Who were the victims of the Third Balkan War?

Yugoslavia, as it was known before this War, was a coalition of six Republics and home to Serbs, Croats, Bosnian Muslims, Albanians, Slovenes and others.

  • The demand for independence gained fervor first in Slovenia and Croatia. The largely Serbian Yugoslavian army struck back first in Slovenia and then in Croatia. Thousands died in the latter conflict.
  • The goal of Slobodan Milosevic’s government in Belgrade was to establish a “Greater Serbia” that encroached upon Croatia and Bosnia.Every non-Serb was either killed or deported. Ethnic cleansing drove a million Bosnian Muslims and Croats from their homeland.
  • Slavic Muslims in the east and Bosniak Muslims and Catholic Croats in the north-west Krajina were the first victims of slaughter. Serbs suffered too and Sarajevo, the capital was blown apart by violence.
  • NATO bombed the Bosnian Serbs and by that time Croat and Muslim armies had begun to gain dominance. In August 1995 Croatian army attacked areas in Croatia that were controlled by Serbs and several fled.
  • Officials ordered war rape as a part of ethnic cleansing. The policies demanded that Serbian soldiers rape Bosnian women till they impregnated them. The trauma along with poor access to reproductive health care might have also caused serious health risks to the women. Estimates vary from 20,000 to 50,000 women victims, mostly Muslim.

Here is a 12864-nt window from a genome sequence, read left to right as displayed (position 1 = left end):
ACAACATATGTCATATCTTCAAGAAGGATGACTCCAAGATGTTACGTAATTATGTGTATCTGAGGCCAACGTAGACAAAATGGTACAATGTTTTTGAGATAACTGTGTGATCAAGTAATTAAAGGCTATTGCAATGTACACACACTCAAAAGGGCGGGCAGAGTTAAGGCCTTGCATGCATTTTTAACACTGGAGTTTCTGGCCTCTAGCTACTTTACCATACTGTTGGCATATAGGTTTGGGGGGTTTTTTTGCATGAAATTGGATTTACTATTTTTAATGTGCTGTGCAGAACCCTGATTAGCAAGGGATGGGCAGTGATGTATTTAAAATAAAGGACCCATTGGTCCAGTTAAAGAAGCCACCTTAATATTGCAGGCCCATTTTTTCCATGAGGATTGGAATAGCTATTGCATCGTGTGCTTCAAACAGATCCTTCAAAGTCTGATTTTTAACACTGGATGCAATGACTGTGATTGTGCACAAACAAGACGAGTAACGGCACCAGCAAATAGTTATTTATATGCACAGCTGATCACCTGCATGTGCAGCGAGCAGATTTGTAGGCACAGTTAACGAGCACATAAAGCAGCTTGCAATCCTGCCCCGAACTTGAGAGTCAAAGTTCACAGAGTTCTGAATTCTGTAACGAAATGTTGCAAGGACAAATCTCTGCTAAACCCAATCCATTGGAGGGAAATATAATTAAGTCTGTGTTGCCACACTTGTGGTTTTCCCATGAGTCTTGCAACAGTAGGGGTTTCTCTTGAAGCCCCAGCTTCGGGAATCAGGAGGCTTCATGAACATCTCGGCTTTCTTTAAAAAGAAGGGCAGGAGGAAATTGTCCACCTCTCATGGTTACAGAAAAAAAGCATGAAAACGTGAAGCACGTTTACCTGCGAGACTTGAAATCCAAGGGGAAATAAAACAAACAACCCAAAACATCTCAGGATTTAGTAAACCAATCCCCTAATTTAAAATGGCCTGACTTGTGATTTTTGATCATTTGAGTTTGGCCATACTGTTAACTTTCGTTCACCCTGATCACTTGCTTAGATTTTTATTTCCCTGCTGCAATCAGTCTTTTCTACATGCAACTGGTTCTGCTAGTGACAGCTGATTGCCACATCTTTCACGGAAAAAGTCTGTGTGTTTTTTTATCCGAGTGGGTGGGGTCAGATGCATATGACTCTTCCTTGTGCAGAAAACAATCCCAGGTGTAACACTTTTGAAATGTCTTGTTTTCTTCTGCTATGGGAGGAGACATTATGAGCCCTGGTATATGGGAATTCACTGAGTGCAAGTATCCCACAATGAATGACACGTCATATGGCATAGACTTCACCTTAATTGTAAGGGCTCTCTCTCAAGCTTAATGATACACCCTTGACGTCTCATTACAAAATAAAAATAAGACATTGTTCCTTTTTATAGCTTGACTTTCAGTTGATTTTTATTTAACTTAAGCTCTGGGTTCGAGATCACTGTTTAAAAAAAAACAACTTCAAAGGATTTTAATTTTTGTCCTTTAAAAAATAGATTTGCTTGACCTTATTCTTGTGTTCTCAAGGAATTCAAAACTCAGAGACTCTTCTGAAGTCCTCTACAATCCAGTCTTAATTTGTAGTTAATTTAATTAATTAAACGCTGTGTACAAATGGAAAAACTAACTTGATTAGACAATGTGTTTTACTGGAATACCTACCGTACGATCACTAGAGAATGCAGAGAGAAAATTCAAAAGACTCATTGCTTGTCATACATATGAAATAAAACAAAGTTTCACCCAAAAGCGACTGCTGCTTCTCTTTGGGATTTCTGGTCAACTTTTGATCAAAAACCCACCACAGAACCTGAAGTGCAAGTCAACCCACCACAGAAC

How has the collective search for the missing dead been hampered?

Refusal to cooperate, denial out of fear or indifference and the dark side of fragmentation – each group cared about the loss of its own members and not members of other groups made it initially very difficult for the investigators. ICMP’s arrival was instrumental in turning the scattered search into a systematic, centralized investigation.

  • This rule of silence when body parts were being transported between graves remains the most serious and effective obstacle.Serbs, Bosniaks and Croats could make a big difference by sharing what they know but this does not happen.They’re reluctant to come forward, or scared of intimidation”, says Hanson. He adds,What is the incentive for people to help us when the risk is so high
  • US government cables from 2008 made known by Wikileaks highlight the resistance of the Serb administration, Republika Srpska to the centralized search efforts. According to one cable, a separate Serb-only missing persons’ agency has taken drastic steps such as seizing of material from the central, non-sectarian Missing Persons Institute.

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Tags | Bulkan War ICMP Third Balkan War Yugoslav War Yugoslav Wars